Raja Ampat

Your Guide to Raja Ampat

31 October 2017

Turquoise waters, pristine islands, lush forests and white sandy beaches. No, this isn't a dream, this is a destination you can actually visit and its name is Raja Ampat.  While most visitors are scuba divers looking to experience the stunning and diverse underwater world, there are tons more to do on this secluded part of the world. We jump straight into everything you need to know about Raja Ampat.

Raja Ampat Aerial

What is so special about Raja Ampat?

The land and surrounding sea occupy approximately 43’000 square kilometres. The islands are part of the “coral triangle”, the region with the highest underwater biodiversity. Eastern Indonesia and Malaysia, the Philippines, Timor Leste, Papua New Guinea and the Solomon islands make up this region. The biodiversity can mostly be found in the extensive coral reef, mangrove and seagrass habitats. According to The Nature Conservancy and Conservation International 450 species of coral have been found in Raja Ampat so far, half of the world’s total. No other area of comparable size has this many species. Almost 1500 reef fish species have been observed in the region as well as 700 species of molluscs. This is around 10 times the number of species that can be found in the Carribean. Therefore the area represents more species than any other region surveyed within the coral triangle to date making Raja Ampat the most biodiverse underwater world on our planet. The temperatures vary more than on other coral reefs and this makes researchers believe that the reefs are more resilient, including resources that help to build up reefs around the whole Coral Triangle.

The importance of the region when it comes to wildlife does not stop underwater. The sparsely populated islands are also a shelter for an incredible amount of terrestrial species as well as valuable forests. The region is also the Pacific’s most important Leatherback Turtle nesting site.  Unfortunately not the whole region is protected, but seven Marine Protected Areas (MPAs) cover over 9’000 square kilometres of reefs, mangroves and seagrass beds.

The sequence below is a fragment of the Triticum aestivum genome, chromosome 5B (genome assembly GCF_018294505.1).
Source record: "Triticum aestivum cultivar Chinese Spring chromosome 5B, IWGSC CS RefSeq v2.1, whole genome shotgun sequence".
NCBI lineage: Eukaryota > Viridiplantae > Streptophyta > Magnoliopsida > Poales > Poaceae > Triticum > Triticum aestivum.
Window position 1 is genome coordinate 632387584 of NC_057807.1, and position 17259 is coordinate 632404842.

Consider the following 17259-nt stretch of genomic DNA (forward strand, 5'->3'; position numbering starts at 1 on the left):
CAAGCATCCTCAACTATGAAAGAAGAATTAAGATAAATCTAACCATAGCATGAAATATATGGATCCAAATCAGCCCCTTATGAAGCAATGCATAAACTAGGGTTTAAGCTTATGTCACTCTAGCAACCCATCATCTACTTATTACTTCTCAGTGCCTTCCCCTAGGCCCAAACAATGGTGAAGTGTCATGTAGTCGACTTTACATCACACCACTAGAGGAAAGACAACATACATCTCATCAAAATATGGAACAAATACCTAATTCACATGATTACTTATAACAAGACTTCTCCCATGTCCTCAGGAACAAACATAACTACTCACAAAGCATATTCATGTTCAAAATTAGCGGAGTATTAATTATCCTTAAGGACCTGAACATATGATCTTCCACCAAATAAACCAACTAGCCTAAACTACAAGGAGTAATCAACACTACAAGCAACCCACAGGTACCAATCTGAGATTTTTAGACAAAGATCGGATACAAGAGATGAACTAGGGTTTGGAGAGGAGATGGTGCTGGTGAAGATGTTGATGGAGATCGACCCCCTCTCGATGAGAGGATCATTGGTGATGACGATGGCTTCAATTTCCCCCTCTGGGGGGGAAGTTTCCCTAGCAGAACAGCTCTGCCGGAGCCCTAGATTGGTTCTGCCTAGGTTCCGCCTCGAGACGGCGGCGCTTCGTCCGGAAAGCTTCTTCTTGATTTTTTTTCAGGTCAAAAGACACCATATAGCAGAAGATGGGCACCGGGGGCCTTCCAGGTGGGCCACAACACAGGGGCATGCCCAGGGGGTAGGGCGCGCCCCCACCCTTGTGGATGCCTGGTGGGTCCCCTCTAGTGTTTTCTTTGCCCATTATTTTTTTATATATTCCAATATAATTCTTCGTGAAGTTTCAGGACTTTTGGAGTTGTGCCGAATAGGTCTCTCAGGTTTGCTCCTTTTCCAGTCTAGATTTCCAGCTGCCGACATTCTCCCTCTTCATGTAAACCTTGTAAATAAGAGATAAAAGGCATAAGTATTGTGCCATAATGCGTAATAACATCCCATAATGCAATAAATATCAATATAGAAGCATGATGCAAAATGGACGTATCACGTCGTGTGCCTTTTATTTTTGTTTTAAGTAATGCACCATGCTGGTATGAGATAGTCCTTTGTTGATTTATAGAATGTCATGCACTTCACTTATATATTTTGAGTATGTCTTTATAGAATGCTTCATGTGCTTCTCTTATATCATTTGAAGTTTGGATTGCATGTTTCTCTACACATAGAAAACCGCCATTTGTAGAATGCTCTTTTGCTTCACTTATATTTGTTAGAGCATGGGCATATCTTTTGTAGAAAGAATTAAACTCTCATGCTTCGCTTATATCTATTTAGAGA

Raja Ampat Diving

What is there to see in Raja Ampat?

Let's start with scuba diving - everything! The coral reefs are healthy and teeming with colourful tropical fish unseen anywhere else in the world. The water is so clear that you feel as if you are swimming in a tropical aquarium, only better. You can immerse yourself in huge schools of barracudas or jacks. Mantas, sharks and other large pelagics pass by between the many islands. With some luck, it is even possible to spot a walking (epaulette) or a wobbegong shark. Even for the macro fans, there is plenty to see such as pygmy seahorses, nudibranchs and many rare small critters. The underwater topography varies from pinnacles to walls and ridges, so every dive will be a completely different experience. Almost every shallow reef is also a dive site, 200 are known in Raja Ampat.

Pianemo lookout: The view of all views.The most beautiful place on earth? However, you want to describe Pianemo there's no denying its beauty. A short walk up some wooden stairs on Pianemo island leads you to this viewpoint and one of the most breathtaking moments in your life. Once you've come down from the not-so-hike jump straight into the glass-like water and get the local coconut sellers to through you in a coconut to sip on while you float in paradise. Yes, it really is as dreamy as it sounds. Un-advised activities include jumping off the one of many small islands in the ocean, and off the boat you've just come in.

Arborek jetty - the most famous (and untouched) jetty in the world. Jump in and be greeted with thousands and thousands of sardines waiting to engulf you as you swim. You literally won't be able to see your hand in front of you swimming through their bait ball. I've been scuba diving for 10 years and I've never experienced anything quite like it - or anything on this scale.